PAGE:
I’ve always been very much on the side of “Thranduil and Legolas had a good relationship” when it comes to their history together, especially given Galadriel’s statement of how Legolas grew up in joy (admittedly that wasn’t in the movies, tho) and, while watching the movies, I was initially wary of how things were portrayed, the closer I looked, the more I’m still firmly on the side of, “Yeah, that little elfling was totally doted on.”
(This is helped by the actors confirming that father and son love each other incredibly deeply, as well as Phillipa Boyen confirmed that, yeah, of course they reconcile between The Hobbit and Lord of the Rings.)
My view on this largely comes from the way they react to each other, even when there’s doubt and hurt and strife there. I mean, this is not the face of an elf who was not encouraged to speak his mind:
No, I’m pretty sure that’s an elf who was brought up to ask questions, to say his thoughts, to have strong convictions. (As well as maybe being a little spoiled, because—well, I’ll get into that.) As well as, when you look at the way Thranduil reacts to Legolas, there is no point at which Thranduil is cruel to him or yells at him or expresses anger towards him, even when he would be justified in doing so. There’s never any, “You sit back down, shut up, and mind your place.”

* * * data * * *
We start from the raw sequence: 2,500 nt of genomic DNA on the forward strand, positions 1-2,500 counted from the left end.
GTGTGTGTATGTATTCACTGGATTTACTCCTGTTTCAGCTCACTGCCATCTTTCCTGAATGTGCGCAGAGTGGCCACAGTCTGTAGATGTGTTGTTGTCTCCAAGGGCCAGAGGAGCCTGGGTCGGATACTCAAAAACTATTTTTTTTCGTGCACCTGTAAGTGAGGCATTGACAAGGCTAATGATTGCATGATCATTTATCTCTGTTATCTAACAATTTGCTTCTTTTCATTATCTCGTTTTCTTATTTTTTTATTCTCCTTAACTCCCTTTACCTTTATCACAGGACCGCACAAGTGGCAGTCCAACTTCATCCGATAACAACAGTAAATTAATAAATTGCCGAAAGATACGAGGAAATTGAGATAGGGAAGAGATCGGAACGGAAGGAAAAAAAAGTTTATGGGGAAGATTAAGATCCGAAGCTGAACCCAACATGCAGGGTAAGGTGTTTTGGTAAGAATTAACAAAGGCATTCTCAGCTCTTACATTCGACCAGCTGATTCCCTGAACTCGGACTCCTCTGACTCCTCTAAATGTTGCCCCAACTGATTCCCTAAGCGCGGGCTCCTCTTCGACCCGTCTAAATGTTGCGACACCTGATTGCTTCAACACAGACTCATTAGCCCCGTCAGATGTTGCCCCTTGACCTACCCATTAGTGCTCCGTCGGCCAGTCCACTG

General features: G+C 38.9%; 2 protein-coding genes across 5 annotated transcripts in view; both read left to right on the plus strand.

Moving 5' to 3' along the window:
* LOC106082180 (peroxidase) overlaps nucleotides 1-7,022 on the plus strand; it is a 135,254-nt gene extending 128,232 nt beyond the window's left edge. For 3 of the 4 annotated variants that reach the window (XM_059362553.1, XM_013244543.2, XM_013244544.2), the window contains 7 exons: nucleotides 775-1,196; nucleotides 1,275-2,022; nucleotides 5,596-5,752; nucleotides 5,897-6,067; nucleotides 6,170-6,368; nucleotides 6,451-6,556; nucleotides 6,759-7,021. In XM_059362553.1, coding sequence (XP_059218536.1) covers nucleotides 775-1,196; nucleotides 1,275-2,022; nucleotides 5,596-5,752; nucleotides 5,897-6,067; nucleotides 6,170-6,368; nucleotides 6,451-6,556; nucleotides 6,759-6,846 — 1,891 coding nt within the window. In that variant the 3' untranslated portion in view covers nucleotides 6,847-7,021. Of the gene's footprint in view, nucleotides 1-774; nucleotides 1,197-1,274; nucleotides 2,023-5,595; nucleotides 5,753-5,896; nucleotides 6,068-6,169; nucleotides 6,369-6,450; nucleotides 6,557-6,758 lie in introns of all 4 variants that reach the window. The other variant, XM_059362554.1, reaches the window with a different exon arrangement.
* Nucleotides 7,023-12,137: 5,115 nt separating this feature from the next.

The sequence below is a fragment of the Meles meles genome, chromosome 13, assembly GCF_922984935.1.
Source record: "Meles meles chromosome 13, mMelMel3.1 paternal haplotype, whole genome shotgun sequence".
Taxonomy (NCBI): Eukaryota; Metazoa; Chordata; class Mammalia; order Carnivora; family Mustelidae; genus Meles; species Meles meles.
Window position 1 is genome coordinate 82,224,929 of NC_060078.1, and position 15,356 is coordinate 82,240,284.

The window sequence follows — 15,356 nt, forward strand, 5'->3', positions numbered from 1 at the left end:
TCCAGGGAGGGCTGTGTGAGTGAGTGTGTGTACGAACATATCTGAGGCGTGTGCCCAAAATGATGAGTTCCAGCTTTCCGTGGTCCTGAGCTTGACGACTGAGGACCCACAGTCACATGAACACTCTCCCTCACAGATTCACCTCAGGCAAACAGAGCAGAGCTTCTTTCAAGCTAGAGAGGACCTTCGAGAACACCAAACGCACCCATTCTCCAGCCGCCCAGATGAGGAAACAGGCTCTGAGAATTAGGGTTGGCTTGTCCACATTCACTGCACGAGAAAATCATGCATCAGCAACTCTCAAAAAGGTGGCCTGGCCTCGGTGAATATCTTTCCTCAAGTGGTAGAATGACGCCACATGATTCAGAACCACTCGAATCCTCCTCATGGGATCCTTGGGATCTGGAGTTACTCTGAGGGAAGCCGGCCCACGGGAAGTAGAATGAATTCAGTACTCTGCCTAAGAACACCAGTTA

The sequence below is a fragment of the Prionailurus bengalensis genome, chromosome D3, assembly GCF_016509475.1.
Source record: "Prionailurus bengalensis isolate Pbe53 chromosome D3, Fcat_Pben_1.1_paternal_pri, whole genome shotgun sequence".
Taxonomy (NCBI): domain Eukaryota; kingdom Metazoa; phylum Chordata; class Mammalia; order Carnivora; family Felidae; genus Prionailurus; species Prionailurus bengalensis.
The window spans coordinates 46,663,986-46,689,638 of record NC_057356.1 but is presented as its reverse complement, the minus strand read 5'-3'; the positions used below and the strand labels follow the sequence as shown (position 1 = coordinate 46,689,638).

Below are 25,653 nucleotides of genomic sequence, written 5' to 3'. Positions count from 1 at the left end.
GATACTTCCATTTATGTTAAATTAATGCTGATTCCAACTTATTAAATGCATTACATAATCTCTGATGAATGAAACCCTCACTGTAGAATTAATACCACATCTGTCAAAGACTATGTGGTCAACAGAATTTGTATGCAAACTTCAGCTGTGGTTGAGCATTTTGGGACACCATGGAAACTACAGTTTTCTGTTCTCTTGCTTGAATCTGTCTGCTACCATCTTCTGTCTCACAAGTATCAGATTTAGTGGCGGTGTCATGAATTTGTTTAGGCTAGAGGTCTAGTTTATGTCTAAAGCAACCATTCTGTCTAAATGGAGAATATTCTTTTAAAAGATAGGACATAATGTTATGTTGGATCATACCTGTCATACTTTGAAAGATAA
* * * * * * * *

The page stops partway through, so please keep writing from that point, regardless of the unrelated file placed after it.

When Legolas says harsh words to his father, the reaction is instead:
So, I’m going to look at their scenes across the movies and see just what kind of dynamic they really do have. This is entirely movie-based (as it would have to be, of course), so I will be focusing on their personalities and interactions here for this post.
Bravo to myrkvidrs for a detailed look at this. As myrkvidrs postulates in this deep-dive analysis, there is a lot that confirms the relationship between Thranduil and Legolas is not as negative as the initial impression that one gets.
Even though the characterisations serve the scripts, which can be so maddeningly problematic while paying attention to nuances, much of the details and nuance are down to the actors’ ability to convey the emotion and intensity; with all due respect to Orlando Bloom, on Lee Pace’s part in particular.
The pity is that the general audience is not going to spend time studying the nuances, not even if they do see the movies repeatedly. They will, and do, form initial impressions and leave with those initial impressions.
And therein again the rub is while the brilliant portrayal is brilliant, the effort of the talent and the detailed layers crafted is wasted on a big population of the audience. Within the framework of a movie series that has so much going on, some things do need to be DEMONSTRATED overtly. Ironically, despite my gripes about the movies, I do feel this is a case where the common denominator needs to be given consideration and paid attention to. Editing is so tight, and the focus so otherly placed, there is no time for character moments to breath, and this particular relationship suffered, badly.